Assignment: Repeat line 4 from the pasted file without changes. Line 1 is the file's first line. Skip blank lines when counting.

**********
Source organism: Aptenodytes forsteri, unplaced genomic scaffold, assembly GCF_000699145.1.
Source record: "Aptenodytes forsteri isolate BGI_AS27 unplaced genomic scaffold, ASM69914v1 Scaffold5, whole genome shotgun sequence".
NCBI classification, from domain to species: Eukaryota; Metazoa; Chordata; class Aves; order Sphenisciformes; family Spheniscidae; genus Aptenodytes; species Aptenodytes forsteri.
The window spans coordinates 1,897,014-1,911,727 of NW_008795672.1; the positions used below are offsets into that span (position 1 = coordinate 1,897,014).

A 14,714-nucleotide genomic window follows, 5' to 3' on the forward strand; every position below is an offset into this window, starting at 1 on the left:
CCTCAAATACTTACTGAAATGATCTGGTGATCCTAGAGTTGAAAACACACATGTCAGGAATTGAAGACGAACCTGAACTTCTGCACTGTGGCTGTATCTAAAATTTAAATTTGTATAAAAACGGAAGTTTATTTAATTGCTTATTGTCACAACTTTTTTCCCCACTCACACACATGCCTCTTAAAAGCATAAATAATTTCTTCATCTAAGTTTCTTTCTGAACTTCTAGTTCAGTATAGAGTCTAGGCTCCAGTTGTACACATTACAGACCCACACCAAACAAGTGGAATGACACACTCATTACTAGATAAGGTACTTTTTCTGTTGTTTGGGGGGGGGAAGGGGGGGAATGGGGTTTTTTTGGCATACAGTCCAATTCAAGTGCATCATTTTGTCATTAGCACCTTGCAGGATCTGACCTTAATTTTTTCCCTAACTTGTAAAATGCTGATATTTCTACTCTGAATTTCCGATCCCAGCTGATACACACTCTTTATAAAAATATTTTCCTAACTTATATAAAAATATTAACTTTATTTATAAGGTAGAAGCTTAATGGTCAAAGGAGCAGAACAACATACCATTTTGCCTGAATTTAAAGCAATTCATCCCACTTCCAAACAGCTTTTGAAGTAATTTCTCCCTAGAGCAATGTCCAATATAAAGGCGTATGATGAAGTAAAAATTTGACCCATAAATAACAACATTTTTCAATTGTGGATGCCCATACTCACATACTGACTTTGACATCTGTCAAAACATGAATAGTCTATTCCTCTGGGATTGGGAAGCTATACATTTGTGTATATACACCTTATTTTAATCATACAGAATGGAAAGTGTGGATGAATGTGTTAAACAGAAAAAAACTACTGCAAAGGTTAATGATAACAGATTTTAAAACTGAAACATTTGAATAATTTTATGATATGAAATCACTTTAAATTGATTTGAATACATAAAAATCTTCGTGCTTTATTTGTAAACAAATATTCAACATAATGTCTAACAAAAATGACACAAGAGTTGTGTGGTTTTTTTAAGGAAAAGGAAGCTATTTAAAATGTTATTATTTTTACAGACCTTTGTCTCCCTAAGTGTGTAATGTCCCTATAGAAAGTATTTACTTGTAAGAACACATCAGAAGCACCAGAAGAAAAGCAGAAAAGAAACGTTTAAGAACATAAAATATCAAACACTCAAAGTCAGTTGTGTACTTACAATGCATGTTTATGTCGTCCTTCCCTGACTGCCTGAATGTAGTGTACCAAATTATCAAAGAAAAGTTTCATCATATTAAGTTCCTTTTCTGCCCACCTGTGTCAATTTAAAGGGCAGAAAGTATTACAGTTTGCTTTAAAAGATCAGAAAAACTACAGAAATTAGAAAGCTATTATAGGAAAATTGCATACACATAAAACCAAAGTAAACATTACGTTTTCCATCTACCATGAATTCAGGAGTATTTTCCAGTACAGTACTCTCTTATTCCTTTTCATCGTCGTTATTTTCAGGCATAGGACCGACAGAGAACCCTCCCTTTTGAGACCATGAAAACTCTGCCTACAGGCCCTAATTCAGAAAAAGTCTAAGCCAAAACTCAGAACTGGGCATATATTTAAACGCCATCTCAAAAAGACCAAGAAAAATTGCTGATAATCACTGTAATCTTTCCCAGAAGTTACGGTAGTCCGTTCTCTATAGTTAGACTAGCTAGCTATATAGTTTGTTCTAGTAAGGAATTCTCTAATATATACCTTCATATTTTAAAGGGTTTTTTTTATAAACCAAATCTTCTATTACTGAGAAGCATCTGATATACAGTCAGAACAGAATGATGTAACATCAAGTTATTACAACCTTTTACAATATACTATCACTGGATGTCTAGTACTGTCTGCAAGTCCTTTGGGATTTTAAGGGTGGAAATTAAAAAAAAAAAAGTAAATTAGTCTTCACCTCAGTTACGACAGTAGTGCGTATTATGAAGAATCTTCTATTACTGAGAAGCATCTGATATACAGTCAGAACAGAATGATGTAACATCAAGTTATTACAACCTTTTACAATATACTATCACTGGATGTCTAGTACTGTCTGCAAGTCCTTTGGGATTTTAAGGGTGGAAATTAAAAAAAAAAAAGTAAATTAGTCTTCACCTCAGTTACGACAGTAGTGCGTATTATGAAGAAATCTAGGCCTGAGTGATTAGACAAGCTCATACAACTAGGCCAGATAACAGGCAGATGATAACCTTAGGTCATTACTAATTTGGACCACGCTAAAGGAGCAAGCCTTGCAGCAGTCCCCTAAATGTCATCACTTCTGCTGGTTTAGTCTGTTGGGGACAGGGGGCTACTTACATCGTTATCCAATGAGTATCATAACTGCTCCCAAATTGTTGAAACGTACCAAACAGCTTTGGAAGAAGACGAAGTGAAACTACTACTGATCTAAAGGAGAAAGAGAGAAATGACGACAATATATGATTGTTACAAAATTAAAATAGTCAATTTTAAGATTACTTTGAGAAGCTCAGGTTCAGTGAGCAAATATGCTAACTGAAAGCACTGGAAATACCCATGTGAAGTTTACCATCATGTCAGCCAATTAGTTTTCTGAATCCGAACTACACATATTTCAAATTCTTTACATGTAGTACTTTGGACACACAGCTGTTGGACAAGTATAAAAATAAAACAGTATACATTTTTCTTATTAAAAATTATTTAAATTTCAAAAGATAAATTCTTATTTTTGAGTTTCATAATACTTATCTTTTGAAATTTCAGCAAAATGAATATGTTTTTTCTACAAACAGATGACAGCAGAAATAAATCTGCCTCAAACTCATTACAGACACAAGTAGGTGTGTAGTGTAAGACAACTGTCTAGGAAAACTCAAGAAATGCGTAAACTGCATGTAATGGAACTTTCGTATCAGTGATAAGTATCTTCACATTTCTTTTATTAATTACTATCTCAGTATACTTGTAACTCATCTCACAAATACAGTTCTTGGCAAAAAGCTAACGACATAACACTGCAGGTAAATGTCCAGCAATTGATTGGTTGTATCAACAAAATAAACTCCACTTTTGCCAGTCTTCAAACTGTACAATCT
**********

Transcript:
The window spans coordinates 1,897,014-1,911,727 of NW_008795672.1; the positions used below are offsets into that span (position 1 = coordinate 1,897,014).